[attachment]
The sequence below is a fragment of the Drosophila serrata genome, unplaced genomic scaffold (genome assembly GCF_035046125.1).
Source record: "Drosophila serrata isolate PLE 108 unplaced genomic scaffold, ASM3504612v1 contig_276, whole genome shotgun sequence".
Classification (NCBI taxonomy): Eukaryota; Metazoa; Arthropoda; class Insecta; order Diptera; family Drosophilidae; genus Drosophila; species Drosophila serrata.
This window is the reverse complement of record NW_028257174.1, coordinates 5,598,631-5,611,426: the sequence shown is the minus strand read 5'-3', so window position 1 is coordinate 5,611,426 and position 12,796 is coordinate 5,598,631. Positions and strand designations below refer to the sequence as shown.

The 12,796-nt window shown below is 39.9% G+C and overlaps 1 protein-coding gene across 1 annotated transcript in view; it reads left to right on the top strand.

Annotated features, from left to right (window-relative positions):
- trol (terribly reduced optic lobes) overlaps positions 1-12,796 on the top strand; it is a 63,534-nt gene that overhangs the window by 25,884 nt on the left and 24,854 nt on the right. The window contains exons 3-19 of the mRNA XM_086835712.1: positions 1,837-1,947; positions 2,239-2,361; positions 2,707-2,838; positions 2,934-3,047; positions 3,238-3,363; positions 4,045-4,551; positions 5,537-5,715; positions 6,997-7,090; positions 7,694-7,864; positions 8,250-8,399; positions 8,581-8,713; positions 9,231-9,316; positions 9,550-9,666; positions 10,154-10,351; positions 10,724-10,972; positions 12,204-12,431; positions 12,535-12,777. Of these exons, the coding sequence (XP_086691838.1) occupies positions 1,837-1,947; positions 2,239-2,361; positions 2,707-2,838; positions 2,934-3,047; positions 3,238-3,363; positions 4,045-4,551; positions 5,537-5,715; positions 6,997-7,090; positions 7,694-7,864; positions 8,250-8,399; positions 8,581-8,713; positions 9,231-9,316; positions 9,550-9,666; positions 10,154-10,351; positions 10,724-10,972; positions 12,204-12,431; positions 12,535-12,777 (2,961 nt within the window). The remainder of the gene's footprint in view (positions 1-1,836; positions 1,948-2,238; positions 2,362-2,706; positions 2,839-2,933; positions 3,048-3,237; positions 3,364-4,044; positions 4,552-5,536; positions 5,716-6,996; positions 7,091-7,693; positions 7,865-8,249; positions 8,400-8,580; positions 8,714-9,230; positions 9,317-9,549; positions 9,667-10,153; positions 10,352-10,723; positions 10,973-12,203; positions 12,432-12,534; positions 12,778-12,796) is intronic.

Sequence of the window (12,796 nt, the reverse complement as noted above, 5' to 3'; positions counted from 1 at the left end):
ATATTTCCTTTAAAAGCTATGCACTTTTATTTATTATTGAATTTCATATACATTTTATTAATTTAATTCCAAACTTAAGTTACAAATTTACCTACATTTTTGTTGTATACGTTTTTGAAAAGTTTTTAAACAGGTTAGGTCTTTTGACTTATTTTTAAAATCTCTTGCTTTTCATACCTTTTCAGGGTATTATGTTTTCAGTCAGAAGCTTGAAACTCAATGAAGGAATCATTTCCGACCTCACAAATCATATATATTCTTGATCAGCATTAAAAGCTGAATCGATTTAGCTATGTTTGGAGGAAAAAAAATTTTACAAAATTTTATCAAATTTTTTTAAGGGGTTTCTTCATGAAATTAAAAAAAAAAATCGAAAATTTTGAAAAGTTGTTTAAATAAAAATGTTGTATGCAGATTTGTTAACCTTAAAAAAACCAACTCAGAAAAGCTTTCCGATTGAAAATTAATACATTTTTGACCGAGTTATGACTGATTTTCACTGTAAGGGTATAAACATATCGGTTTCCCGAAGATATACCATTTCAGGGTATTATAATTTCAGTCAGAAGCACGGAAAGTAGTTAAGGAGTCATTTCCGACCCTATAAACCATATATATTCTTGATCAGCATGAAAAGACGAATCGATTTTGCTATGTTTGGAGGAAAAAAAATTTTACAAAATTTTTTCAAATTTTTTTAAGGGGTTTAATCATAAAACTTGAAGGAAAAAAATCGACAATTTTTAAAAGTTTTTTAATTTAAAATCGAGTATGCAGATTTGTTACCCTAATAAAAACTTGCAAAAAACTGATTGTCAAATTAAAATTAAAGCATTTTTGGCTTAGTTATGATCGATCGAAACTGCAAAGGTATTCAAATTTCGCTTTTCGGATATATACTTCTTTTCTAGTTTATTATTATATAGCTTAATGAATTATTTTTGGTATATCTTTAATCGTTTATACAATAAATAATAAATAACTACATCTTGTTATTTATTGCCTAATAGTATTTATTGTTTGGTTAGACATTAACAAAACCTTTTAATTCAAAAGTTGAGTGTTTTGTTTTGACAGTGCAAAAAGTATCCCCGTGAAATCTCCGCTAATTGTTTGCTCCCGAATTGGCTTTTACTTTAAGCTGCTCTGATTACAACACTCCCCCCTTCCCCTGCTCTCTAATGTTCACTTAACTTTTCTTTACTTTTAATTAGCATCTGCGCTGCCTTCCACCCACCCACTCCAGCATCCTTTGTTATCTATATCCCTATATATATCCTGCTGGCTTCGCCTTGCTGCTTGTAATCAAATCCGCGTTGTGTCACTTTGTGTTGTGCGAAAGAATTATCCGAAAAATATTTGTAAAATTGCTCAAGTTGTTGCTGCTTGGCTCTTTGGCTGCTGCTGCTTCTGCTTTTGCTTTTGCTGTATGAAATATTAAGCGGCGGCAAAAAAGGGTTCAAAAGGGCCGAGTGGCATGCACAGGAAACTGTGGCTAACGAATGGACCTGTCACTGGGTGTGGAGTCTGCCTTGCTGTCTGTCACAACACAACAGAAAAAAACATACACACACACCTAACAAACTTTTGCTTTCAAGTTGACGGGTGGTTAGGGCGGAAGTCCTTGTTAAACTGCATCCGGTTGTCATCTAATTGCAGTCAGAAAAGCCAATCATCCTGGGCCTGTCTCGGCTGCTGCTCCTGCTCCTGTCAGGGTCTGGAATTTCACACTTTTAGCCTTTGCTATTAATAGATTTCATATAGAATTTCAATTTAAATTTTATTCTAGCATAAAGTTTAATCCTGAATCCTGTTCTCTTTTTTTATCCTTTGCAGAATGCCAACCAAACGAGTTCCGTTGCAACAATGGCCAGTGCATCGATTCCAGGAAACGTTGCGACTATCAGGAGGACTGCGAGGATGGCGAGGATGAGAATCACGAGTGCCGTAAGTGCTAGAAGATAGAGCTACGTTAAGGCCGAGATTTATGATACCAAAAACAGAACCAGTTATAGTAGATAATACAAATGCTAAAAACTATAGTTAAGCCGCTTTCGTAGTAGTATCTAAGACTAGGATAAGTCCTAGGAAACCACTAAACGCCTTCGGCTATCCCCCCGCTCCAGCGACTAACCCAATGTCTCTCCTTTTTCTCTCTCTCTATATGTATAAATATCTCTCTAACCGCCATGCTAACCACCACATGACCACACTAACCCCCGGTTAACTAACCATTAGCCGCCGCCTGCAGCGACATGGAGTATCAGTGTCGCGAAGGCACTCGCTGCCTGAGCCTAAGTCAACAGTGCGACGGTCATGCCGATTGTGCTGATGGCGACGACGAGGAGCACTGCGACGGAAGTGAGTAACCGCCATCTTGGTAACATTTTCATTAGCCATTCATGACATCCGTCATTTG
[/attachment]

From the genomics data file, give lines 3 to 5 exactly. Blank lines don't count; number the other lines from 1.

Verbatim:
Classification (NCBI taxonomy): Eukaryota; Metazoa; Arthropoda; class Insecta; order Diptera; family Drosophilidae; genus Drosophila; species Drosophila serrata.
This window is the reverse complement of record NW_028257174.1, coordinates 5,598,631-5,611,426: the sequence shown is the minus strand read 5'-3', so window position 1 is coordinate 5,611,426 and position 12,796 is coordinate 5,598,631. Positions and strand designations below refer to the sequence as shown.

The 12,796-nt window shown below is 39.9% G+C and overlaps 1 protein-coding gene across 1 annotated transcript in view; it reads left to right on the top strand.